Companies may assume that when they pay for a professional photograph, the photo may be used for any purpose — marketing, websites and annual reports. However, without carefully negotiating a license or an assignment, they may find that their rights are limited.
“Even sophisticated companies may run into trouble because they either overlook or don’t fully understand the legal implications of using photographs in connection with their businesses,” says Aaron Moss, partner and copyright expert who chairs Greenberg Glusker’s Litigation Department.
“Just because a company hires a photographer or owns a particular copy of a photo does not automatically mean that the company has the right to reproduce or distribute copies of that photograph.”
Smart Business spoke with Moss about the proper uses of copyrighted images.
When a company hires a photographer for marketing materials or other purposes, who owns the photos?
In the absence of any written agreement, the photographer usually owns the copyright in the photos. If the company wants to obtain the right to use or reuse those photos in whatever ways it wants, it should get an assignment or license at the outset of the engagement that spells that out.
The photographer may ask for contractual limitations as to how the images can be used. But to have the most flexibility, the business will want to negotiate an assignment.
If this is not spelled out, what problems could arise?
Companies that hire photographers don’t always know how the resulting photos might be useful in the future. Unless the company acquires the copyright or gets a broad license in advance, it might need to go back to the photographer later on to seek permission and pay compensation for another use.
For example, a photographer may take some pictures based on the understanding that they will be used for the company’s website. The parties may never discuss what happens if the business wants to use them in marketing brochures. If this happens later, the photographer may feel that his or her rights have been violated and may assert an infringement claim against the company.
What else is beneficial to negotiate when first hiring a photographer?
If a company can’t negotiate an outright assignment, the parties should at least come to an agreement as to the type, extent and duration of the use in advance. Rights acquired at the outset of the engagement, before any disputes arise, are going to be less expensive than if they are obtained after an infringement claim is asserted. In negotiating a retroactive license, the photographer will have more leverage and will usually be able to extract a higher price.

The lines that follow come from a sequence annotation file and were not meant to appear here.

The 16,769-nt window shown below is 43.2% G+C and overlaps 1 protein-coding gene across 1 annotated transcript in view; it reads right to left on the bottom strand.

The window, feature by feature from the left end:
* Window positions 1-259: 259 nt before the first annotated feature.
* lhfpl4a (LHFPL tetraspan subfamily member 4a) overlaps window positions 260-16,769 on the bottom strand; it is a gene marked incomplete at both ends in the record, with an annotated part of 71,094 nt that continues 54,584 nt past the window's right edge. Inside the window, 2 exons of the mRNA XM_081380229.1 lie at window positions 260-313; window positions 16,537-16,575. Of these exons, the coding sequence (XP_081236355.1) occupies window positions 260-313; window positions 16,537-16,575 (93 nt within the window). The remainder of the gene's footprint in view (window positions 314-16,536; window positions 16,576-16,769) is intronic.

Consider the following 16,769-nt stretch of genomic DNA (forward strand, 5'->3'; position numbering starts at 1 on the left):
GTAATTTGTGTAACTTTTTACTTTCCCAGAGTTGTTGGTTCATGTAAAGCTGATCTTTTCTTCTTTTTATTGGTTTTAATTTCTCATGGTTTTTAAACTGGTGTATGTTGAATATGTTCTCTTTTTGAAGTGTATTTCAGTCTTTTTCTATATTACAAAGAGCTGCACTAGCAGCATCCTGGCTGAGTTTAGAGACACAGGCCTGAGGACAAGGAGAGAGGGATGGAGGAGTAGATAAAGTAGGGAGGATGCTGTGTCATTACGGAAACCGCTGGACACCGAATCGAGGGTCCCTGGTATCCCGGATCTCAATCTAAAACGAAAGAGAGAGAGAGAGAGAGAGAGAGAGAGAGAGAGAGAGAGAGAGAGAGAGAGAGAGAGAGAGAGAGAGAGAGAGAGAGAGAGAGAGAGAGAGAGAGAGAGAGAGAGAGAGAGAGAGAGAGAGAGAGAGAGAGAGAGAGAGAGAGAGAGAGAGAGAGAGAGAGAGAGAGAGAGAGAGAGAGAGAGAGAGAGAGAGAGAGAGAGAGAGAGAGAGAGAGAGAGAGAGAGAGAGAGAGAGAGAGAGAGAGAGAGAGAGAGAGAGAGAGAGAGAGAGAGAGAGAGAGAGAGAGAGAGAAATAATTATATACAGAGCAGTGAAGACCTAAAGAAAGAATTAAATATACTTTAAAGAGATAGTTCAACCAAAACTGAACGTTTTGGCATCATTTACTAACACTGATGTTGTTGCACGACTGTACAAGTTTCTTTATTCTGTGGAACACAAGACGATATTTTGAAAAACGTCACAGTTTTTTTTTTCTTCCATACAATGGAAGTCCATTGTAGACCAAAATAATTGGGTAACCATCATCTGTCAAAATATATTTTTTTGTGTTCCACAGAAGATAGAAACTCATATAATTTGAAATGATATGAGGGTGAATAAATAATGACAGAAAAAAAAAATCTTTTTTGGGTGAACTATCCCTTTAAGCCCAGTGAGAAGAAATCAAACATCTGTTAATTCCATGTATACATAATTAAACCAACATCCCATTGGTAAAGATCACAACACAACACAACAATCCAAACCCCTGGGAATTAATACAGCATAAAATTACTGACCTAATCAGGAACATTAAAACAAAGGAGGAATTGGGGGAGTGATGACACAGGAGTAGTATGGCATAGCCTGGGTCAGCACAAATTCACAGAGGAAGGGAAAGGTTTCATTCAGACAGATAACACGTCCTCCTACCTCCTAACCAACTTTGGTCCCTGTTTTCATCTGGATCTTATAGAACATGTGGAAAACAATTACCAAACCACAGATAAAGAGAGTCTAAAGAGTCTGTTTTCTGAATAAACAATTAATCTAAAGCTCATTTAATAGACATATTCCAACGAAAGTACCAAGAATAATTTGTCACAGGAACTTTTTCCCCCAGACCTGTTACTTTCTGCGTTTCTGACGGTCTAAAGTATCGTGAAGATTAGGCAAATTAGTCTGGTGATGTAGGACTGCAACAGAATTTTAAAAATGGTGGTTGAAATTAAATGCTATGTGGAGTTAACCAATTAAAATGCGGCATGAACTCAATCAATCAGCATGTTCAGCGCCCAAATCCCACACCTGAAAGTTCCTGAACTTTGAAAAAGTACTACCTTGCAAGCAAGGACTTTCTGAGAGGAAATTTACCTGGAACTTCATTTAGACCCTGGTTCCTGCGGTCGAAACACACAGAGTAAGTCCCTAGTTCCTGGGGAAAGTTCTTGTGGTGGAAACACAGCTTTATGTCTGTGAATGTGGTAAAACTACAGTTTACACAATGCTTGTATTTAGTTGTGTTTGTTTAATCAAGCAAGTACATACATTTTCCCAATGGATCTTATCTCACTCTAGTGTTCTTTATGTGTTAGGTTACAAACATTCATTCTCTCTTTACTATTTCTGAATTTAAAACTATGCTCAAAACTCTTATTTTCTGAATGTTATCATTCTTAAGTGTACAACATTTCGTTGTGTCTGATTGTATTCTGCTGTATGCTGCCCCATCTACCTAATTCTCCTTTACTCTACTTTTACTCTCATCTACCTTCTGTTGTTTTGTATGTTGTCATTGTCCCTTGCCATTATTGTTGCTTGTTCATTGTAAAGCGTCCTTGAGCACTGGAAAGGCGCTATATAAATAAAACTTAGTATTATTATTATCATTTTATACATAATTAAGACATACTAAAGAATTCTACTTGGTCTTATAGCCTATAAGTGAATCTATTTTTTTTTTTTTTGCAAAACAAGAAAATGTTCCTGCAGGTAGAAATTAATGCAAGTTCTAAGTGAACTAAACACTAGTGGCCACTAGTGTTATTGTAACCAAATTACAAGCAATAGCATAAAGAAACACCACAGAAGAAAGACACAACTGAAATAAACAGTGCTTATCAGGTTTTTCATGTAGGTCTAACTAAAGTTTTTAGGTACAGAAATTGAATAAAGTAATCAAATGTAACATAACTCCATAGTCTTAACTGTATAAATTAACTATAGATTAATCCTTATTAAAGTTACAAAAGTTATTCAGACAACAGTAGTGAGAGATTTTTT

What are some misconceptions about using photographs and other images on a company’s website?
Companies often obtain these photos from stock photo agencies. There are usually restrictions in those licenses, either as to the extent or duration of the use, or as to whether the license to use the photos includes the right to use the likenesses of any models appearing in the photos. Using photos for commercial purposes without permission could implicate the models’ right of publicity, even if the company has a copyright license.
I just handled a matter in which the photo agency only had the right to license an image for editorial uses, but the licensing company thought it was getting commercial rights. If the photo agency hasn’t actually obtained the ability to license the model’s likeness, both the agency and the company using the photos may be held liable.
Another common misconception is that a company engaging a photographer owns the copyright in a photograph as a ‘work made for hire.’ Unless the photographer is the company’s employee, the company will need a written assignment, signed by the photographer, in order to acquire rights in the photo.
Copyright is a much more complicated subject than some companies realize. If a business does not have experience in this area, it should consult with legal counsel before beginning a new campaign or hiring a photographer to ensure there aren’t any unpleasant surprises later. ●
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